There are some stones that are just too big, aren’t accessible by a ureteroscopy procedure or do not respond to shockwave lithotripsy. These may need to be treated with a procedure called a percutaneous nephrolithotomy or percutaneous nephrolithotripsy, which are just fancy names for laparoscopic surgery to remove kidney stones.
Like any laparoscopic procedure, this surgery is performed with miniature instruments and leaves minimal scarring.
Unlike the kidney stone treatments I’ve discussed before, the percutaneous nephrolithotomy is an inpatient procedure and you can expect to be in the hospital for two to three days.
The percutaneous nephrolithotomy procedure
This surgery is done under general anesthesia. A one-centimeter incision is made over your flank area and a miniature fiber optic camera called a nephroscope and other small instruments are threaded in through the incision.
If it is needed, high-frequency ultrasound is used to break up the stone. A vacuum is used to eliminate the stone if it’s turned to dust. If the removal of the stone as a whole is successful, the procedure is called a nephrolithotomy, but if the stone is first broken up and then removed, the procedure is called a nephrolithotripsy.
Once the procedure is complete, you may have a drainage (nephrostomy) tube coming out of your back. It is used to drain urine directly from the treated kidney into a drainage bag. A urinary catheter will be placed to drain the urine from your other kidney.
What to expect after the procedure
You’ll be monitored in the recovery room to ensure you have no signs of complications and that your vital signs are within the normal range. You will be sleepy as the anesthesia wears off. Sometimes anesthesia causes nausea, and if that’s the case for you, you’ll be given medication to treat it. Once you’re fully awake, you’ll be transferred to your hospital room.
You may experience post-operative pain around your kidney for a few days after the percutaneous nephrolithotomy, which can be controlled with medication. You may also have an IV in place for several hours to give you necessary fluids and pain medication.
You will receive support to begin walking before being discharged home. Walking can prevent blood clots, so it’s best to walk as much as you can tolerate.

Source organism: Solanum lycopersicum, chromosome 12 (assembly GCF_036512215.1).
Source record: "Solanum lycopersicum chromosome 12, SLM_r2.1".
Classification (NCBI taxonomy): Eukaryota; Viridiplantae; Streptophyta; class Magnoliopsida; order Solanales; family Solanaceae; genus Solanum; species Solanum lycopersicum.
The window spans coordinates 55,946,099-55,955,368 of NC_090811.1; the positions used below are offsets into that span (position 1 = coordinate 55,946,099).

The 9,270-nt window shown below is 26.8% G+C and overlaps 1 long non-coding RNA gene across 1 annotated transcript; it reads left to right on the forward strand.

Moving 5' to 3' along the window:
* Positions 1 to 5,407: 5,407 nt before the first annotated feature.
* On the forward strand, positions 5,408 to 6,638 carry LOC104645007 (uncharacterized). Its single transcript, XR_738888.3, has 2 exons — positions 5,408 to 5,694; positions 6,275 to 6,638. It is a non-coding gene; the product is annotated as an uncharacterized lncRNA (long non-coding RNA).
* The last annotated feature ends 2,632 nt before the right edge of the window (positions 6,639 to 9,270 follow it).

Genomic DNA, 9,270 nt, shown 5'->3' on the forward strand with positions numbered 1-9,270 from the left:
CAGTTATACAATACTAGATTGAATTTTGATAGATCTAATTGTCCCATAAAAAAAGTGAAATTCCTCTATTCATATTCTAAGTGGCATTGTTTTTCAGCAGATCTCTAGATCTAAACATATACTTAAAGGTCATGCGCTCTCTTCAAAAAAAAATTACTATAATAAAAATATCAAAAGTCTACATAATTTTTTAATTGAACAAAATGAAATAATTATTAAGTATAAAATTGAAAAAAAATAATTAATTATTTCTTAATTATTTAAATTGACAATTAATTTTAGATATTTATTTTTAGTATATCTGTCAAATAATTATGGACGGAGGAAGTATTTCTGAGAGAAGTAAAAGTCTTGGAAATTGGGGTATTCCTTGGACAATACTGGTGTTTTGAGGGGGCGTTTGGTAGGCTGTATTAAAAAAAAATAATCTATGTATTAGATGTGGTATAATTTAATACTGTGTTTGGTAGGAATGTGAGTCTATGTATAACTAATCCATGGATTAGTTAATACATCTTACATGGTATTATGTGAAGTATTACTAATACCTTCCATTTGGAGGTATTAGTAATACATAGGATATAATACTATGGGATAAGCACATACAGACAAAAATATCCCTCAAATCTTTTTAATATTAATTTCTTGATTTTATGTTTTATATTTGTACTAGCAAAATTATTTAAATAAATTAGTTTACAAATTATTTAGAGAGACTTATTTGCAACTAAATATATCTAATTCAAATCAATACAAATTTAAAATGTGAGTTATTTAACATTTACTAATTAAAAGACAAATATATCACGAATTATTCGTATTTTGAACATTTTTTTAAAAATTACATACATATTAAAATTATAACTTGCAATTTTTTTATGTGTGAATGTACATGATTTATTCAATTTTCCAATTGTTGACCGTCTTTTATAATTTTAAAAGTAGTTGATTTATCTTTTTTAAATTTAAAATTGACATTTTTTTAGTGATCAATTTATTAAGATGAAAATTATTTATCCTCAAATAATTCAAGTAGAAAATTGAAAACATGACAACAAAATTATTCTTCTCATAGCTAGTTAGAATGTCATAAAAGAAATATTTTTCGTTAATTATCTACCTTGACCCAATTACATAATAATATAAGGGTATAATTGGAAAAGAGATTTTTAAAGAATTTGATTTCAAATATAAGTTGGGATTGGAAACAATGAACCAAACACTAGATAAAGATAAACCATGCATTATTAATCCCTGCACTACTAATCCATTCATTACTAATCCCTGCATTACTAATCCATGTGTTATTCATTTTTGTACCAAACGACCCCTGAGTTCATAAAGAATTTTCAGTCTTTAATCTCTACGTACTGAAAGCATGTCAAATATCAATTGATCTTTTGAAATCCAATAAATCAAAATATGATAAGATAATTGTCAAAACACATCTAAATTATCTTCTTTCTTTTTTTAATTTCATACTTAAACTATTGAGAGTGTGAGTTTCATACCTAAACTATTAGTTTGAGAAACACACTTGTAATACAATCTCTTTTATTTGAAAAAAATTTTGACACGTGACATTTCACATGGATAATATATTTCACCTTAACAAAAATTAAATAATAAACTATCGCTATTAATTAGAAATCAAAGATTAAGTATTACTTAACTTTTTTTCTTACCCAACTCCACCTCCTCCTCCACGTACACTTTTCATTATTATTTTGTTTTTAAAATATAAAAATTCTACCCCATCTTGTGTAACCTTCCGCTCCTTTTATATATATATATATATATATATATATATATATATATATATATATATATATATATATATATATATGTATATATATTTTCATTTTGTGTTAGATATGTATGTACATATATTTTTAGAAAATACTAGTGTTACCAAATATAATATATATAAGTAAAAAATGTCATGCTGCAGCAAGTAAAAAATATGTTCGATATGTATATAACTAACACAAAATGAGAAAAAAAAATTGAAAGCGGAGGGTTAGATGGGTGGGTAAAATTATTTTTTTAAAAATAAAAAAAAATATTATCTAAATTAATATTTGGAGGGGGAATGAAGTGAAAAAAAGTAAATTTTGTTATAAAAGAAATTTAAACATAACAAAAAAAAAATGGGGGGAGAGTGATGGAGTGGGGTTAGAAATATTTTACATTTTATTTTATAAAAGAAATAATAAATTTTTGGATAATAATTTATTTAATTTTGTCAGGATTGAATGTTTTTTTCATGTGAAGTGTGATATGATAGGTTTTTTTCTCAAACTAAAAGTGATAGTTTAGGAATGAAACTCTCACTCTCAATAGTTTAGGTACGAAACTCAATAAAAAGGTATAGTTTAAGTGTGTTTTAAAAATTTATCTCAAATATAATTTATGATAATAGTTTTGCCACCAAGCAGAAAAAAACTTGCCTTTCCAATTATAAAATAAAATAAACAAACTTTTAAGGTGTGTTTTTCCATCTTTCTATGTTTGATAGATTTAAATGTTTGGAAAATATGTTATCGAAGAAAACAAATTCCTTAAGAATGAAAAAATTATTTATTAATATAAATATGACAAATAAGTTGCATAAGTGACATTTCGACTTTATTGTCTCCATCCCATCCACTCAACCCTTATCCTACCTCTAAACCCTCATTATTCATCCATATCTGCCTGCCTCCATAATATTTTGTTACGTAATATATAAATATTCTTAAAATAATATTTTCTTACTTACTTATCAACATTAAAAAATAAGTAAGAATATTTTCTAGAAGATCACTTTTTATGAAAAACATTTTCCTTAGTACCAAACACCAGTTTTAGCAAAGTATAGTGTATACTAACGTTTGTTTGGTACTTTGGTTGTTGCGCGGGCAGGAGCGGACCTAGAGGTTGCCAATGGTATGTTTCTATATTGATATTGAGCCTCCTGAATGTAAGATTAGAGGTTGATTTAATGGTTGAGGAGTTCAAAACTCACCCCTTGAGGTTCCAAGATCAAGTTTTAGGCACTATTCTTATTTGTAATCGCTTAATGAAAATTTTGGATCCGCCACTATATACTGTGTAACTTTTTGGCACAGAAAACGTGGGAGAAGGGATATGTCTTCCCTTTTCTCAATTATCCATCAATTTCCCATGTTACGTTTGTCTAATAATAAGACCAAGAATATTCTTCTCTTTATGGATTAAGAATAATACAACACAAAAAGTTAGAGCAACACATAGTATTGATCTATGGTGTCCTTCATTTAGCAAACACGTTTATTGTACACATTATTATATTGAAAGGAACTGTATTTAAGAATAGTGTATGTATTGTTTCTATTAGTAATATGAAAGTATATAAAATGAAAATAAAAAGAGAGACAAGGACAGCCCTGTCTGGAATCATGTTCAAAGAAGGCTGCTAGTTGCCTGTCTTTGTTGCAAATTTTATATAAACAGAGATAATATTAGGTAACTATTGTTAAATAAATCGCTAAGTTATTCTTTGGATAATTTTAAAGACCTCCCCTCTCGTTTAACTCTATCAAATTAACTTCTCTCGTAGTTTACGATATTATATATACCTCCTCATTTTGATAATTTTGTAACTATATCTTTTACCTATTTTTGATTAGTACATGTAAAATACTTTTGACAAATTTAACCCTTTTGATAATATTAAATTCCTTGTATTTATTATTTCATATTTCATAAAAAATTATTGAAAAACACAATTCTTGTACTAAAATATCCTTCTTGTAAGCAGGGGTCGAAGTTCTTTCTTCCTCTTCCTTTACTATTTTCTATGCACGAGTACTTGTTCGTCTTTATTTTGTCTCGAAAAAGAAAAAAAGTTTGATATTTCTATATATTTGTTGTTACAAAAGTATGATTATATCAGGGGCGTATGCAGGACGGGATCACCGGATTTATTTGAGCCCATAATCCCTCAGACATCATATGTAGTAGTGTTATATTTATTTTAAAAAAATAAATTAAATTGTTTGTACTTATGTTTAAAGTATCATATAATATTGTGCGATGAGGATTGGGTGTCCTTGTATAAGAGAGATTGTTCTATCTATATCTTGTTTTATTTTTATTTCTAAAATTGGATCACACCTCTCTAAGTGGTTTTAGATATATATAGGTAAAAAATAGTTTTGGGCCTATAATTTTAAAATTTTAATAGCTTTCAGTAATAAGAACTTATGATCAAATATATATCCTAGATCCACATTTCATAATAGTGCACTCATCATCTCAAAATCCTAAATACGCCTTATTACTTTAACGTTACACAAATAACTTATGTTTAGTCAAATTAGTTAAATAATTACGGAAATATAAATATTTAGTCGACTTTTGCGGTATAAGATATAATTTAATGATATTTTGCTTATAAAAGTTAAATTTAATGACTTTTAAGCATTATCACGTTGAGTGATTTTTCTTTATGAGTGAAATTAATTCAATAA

Most nephrostomy tubes are removed within 24 to 48 hours but can remain for up to two weeks if your doctor feels it is necessary. You may also have a ureteral stent placed to drain urine from the kidney to the bladder.
Before you leave the hospital, the urinary catheter will be removed and you will be prescribed pain medication. Once you have used the last of the pain medication, you’ll be advised to switch to extra-strength Tylenol.
You may take a shower, but not a bath. Be sure to clean the area around the nephrostomy tube insertion site with soap and water and pat dry then clean with hydrogen peroxide and a cotton swab before applying a clean bandage. Fatigue may continue for up to a month after surgery.
Risks of percutaneous nephrolithotomy
Both the percutaneous nephrolithotomy and the percutaneous nephrolithotripsy have the highest success rates of removing kidney stones, but like any invasive procedure, even a minimally invasive one, there are a few potential risks, including infection, bleeding, transfusion, embolization of the kidney if an artery is inadvertently injured, and other complications. The incision in your kidney will typically heal on its own, but there are risks of injury to your other nearby organs, including the bowel, ureter, liver, or bladder.
These surgeries are not common, and not every urologist is capable of doing them well. The goal for you, as a patient, is to try to minimize the number of procedures you have, so talk to the doctors and find out what your options are.
When to call the doctor
Although the vast majority of percutaneous nephrolithotomy surgeries go well, there are some things to watch out for. If you experience any of these symptoms, call your doctor right away:
- Pain that intensifies, even after taking pain medication
- Urine with multiple blood clots in it
- Fever and chills
- Nausea and vomiting
- Chest pain
- Difficulty breathing
- Pus around the nephrostomy tube insertion site
- Your catheter stops draining or leaking around the tube.
Want to get the full scoop on percutaneous nephrolithotomy and other procedures used to treat kidney stones? Pick up a copy of my book, Even Urologists Get Kidney Stones, for some solid tips on kidney stone risks, diagnosis, treatment, and prevention.